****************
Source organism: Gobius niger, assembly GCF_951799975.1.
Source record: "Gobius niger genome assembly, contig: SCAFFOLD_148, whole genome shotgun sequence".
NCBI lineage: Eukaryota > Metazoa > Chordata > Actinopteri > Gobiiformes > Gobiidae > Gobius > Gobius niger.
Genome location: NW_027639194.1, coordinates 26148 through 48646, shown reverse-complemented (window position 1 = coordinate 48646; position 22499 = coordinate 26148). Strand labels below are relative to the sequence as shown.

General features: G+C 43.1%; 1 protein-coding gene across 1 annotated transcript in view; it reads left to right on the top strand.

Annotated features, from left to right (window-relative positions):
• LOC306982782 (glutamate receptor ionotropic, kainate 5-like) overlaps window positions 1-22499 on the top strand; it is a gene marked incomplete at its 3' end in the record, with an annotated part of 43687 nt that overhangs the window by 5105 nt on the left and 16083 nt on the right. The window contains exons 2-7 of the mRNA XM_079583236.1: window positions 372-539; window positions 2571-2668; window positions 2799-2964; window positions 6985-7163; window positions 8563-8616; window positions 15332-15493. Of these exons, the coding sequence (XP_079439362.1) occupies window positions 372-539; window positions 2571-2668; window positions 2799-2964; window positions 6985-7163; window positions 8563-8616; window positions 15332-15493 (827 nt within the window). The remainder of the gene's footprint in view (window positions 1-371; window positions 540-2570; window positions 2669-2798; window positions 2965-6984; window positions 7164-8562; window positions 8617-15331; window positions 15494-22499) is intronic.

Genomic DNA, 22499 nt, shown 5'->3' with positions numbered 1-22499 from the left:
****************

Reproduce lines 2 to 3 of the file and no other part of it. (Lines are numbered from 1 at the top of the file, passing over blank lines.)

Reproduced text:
Source record: "Gobius niger genome assembly, contig: SCAFFOLD_148, whole genome shotgun sequence".
NCBI lineage: Eukaryota > Metazoa > Chordata > Actinopteri > Gobiiformes > Gobiidae > Gobius > Gobius niger.